83 percent of people who voted in a Today Show poll believe “there is no scientific evidence” linking vaccines to autism. As of this posting, 26,650 people have voted — some 22,142 of whom have made it known they do not think there is a vaccine – autism link.
Now-delicensed physician Andrew Wakefield was on the Today Show this Monday, 24th May, making his case for why he is ‘unrepentant‘ about spreading word about his book on vaccines and autism. The book is selling well, which is — despite the above-quoted results from the Today Show poll – not surprising. Various advocates who believe vaccines, or something in vaccines, can be connected to autism have been encouraging people to buy the book.
But, apparently, while people are buying the book, many more are seeing “Wakefield’s follies” and are not (pardon the pun) buying the claims of the now-delicensed physician Wakefield, or of those who persist in proclaiming that vaccines “cause” or “contribute to” autism.
This is a very, very good thing because, as I blogged earlier this week, there are plenty of real and pressing issues facing individuals on the autism spectrum.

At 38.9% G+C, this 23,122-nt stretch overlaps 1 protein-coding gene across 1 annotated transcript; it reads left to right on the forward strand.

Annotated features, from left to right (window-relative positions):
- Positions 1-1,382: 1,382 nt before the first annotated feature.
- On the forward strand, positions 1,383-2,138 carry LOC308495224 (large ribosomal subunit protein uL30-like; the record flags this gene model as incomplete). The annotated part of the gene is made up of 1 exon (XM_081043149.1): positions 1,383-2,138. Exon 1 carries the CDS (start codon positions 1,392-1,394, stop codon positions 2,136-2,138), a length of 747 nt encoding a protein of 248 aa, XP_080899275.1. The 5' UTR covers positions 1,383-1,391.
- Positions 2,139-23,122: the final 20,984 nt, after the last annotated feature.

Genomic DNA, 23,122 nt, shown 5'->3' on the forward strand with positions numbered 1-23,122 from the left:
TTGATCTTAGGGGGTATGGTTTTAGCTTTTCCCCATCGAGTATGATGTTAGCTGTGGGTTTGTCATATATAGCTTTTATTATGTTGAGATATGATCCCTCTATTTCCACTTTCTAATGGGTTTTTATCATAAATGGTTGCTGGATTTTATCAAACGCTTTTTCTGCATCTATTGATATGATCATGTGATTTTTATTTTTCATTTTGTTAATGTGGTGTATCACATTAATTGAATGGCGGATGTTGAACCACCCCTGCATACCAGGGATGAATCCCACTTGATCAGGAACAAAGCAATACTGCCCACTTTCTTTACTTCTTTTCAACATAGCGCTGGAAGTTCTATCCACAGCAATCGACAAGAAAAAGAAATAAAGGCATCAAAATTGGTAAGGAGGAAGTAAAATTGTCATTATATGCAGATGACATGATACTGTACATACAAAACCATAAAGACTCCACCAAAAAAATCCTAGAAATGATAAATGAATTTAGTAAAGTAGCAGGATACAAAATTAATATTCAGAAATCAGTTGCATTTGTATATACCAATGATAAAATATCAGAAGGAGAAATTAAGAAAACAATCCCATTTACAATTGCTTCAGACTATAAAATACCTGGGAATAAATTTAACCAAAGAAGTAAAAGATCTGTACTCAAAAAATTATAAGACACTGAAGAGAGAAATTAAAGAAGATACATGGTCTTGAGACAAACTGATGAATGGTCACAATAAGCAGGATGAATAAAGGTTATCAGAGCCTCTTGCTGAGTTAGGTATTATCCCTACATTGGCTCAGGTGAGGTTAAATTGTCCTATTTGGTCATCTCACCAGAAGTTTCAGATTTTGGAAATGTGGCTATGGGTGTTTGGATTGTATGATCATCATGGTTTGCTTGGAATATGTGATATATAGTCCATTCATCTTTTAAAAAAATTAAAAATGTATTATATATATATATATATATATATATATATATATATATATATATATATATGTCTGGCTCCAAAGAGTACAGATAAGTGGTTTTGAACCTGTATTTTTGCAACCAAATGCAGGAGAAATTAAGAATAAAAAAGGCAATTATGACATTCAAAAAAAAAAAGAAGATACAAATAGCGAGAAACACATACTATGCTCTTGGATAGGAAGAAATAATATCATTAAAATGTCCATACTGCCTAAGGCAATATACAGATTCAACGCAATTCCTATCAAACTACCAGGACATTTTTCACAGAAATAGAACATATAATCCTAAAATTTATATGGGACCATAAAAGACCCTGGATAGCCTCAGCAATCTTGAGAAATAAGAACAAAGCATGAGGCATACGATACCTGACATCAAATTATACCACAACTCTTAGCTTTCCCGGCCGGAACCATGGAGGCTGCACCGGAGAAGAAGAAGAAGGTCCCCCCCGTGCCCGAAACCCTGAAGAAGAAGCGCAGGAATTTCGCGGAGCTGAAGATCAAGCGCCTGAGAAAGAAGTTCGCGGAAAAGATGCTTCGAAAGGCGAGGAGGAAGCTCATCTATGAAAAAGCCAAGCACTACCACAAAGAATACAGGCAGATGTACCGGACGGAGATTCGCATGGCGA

The real shame is that Wakefield and some others continue to draw attention to their claims and to themselves. It is of course their right to express their beliefs.
As the mother of an autistic teenager (and a very lovely one at that) who is fast growing up into an autistic adult, I just really wish that Wakefield & Co. would make haste to step aside a little faster and stop hogging the limelight. If they really understood something about autism and the lives of individuals on the autism spectrum, they would see the extent of the damage they have wrought.
Photo by Andrew Rueda.
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